May 2007
Volume 48, Issue 13
Free
ARVO Annual Meeting Abstract  |   May 2007
A New GJA1 (Connexin 43) Mutation Causing Oculodentodigital Dysplasia Associated to Novel Features
Author Affiliations & Notes
  • D. Rivera
    Research Unit, Institute of Ophthalmology, Mexico City, Mexico
  • J. C. Zenteno
    Research Unit, Institute of Ophthalmology, Mexico City, Mexico
  • Footnotes
    Commercial Relationships D. Rivera, None; J.C. Zenteno, None.
  • Footnotes
    Support Conde de Valenciana Patronage.
Investigative Ophthalmology & Visual Science May 2007, Vol.48, 1325. doi:https://doi.org/
  • Views
  • Share
  • Tools
    • Alerts
      ×
      This feature is available to authenticated users only.
      Sign In or Create an Account ×
    • Get Citation

      D. Rivera, J. C. Zenteno; A New GJA1 (Connexin 43) Mutation Causing Oculodentodigital Dysplasia Associated to Novel Features. Invest. Ophthalmol. Vis. Sci. 2007;48(13):1325. doi: https://doi.org/.

      Download citation file:


      © ARVO (1962-2015); The Authors (2016-present)

      ×
  • Supplements
Abstract

Purpose:: Oculodentodigital Dysplasia (ODDD) is an autosomal dominant syndrome characterized by facial (hypoplastic alae nasi, prominent collumela, and thin anteverted nares), ocular (microcornea, microftalmia, glaucoma, cataract, iris anomalies), dental (microdontia, enamel hypoplasia, anodontia) and limb (syndactily of fingers and toes) abnormalities. ODDD is caused by mutations on the gene GJA1 (Gap Junction protein Alpha 1) that encodes for the protein Cx43 (Connexin 43). To date approximately 30 GJA1 mutations have been described in subjects with ODDD from different ethnic backgrounds but no clear genotype-phenotype correlation has been identified. Here we describe an eight year old Mexican boy with a novel GJA1 mutation.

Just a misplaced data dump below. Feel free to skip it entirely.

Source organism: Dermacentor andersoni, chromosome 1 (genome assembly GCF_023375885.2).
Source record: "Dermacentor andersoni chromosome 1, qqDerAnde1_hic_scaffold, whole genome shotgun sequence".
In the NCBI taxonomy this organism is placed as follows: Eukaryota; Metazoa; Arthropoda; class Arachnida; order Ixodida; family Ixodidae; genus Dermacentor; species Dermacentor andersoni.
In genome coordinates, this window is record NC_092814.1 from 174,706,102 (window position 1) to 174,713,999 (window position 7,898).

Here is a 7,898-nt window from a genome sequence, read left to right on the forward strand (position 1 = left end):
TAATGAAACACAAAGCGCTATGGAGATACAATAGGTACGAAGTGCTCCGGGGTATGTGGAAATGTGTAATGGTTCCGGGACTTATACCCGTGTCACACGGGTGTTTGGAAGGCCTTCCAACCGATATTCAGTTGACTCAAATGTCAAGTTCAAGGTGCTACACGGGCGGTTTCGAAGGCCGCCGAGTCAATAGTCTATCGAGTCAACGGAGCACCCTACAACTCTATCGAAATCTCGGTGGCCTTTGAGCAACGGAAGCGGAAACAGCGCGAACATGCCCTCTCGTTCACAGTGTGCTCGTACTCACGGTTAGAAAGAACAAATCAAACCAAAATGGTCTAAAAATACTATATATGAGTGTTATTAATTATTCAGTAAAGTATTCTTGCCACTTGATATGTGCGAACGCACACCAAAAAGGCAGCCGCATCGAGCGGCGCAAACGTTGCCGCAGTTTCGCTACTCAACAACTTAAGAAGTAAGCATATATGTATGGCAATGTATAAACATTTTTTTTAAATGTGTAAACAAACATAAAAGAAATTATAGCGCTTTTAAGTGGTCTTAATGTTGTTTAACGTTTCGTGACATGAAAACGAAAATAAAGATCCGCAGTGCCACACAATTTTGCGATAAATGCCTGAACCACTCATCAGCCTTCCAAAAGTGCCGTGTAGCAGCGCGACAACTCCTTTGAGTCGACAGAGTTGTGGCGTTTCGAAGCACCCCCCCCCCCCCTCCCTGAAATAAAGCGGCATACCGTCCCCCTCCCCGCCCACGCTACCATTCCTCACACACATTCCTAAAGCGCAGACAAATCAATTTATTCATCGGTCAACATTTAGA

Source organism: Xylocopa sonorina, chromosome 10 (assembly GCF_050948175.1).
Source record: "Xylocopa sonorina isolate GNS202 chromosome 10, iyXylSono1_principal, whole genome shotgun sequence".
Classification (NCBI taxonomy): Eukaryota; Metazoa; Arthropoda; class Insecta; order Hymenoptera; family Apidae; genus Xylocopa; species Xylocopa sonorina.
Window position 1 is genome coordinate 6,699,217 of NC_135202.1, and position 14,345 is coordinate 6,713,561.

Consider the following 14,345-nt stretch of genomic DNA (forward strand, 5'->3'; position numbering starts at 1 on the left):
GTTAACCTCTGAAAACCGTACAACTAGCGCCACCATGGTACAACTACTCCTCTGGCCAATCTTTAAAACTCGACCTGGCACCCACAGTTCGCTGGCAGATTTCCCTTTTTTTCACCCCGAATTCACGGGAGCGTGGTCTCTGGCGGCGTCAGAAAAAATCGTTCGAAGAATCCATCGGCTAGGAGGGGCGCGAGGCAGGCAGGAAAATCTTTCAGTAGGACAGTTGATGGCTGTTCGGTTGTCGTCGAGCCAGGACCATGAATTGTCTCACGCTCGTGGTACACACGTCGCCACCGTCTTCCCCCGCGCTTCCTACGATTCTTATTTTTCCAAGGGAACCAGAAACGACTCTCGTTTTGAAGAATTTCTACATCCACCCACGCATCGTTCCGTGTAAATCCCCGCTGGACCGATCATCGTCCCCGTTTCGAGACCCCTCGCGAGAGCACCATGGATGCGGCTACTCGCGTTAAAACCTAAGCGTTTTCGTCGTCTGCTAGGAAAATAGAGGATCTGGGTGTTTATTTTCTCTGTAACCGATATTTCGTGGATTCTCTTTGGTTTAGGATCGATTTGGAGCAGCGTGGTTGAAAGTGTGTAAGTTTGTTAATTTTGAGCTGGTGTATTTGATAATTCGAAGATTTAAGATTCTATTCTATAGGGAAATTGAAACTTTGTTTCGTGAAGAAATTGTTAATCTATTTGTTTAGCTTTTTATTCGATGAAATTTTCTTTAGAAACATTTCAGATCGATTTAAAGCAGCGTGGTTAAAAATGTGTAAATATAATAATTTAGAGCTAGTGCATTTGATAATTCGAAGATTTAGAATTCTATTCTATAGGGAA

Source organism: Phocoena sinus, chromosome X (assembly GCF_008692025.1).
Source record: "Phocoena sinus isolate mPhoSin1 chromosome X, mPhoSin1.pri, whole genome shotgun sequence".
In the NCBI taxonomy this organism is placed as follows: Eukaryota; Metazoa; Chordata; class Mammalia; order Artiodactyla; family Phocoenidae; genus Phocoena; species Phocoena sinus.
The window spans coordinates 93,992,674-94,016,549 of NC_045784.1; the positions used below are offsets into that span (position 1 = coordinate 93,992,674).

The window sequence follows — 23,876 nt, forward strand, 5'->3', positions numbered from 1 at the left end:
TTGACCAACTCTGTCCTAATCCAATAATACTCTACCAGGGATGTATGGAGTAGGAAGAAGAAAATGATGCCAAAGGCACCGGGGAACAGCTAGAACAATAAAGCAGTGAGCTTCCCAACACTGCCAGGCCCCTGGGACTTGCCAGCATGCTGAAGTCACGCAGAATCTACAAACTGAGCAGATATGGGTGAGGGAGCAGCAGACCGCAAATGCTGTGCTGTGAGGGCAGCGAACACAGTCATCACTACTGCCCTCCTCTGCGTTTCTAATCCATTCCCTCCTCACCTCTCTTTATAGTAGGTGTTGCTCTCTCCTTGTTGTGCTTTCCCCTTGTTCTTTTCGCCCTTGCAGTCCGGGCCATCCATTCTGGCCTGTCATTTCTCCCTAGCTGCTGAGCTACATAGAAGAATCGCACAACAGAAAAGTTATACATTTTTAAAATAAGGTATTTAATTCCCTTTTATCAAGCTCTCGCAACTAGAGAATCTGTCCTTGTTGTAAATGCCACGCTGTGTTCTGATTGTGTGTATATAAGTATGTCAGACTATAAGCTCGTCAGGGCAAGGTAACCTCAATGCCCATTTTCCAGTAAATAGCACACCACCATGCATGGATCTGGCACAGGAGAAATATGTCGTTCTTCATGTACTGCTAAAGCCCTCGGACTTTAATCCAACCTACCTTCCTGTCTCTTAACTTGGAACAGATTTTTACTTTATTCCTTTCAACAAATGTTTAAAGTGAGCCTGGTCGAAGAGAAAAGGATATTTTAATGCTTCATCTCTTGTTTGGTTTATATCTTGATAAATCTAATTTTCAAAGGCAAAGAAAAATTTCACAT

Methods:: The child presented congenital umbilical hernia, syndactyly of the 4th and 5th fingers in both hands as well as clinodactyly. At the age of 8 he was referred to our institute for decreased vision. At physical examination he presented hypoplastic alae nasi, anteverted nares, and narrow nasal bridge. On ophthalmoscopic examination he presented a best corrected visual acuity of 20/30 OD, 20/60 OS bilateral microcornea (10mm), optociliary veins and intraocular pressure of 14 mmHg OU. The 2 exons of GJA1 were amplified by PCR and directly sequenced in forward and reverse directions in DNA from the propositus and his parents. Forty six GJA1 alleles from 23 healthy Mexican mestizo subjects were included as controls.

Results:: A novel heterozygous transversion of G>T in the nucleotide 5 (5 G>T), which encoded for a missense mutation from glycine (GGT) to valine (GTT) in the second aminoacid (G2V) of Cx 43, was identified in DNA from the ODDD patient. Both parents were negative for the mutation. Familial biological relationship was confirmed by analyzing 9 unlinked single nucleotide polymorphisms (SNPs). The mutation was confirmed in the propositus using restriction analysis of the amplified PCR product since the 5G>T change abolishes a Tsp45I enzyme restriction site (5’-GTSAC-3’) located in the second GJA1 codon. Forty six control alleles tested negative for the mutation using restriction analysis.

Conclusions:: The G2V mutation described here is the most amino terminal mutation described to date. Two novel ODDD associated features (umbilical hernia and optociliary veins) were recognized in this subject. These findings increase the already pleiotropic clinical spectrum of ODDD. We compare the phenotype of this patient with the phenotype of other ODDD patients with mutations in the same Cx 43 domain.

Keywords: genetics • cornea: clinical science • mutations 
×
×

This PDF is available to Subscribers Only

Sign in or purchase a subscription to access this content. ×

You must be signed into an individual account to use this feature.

×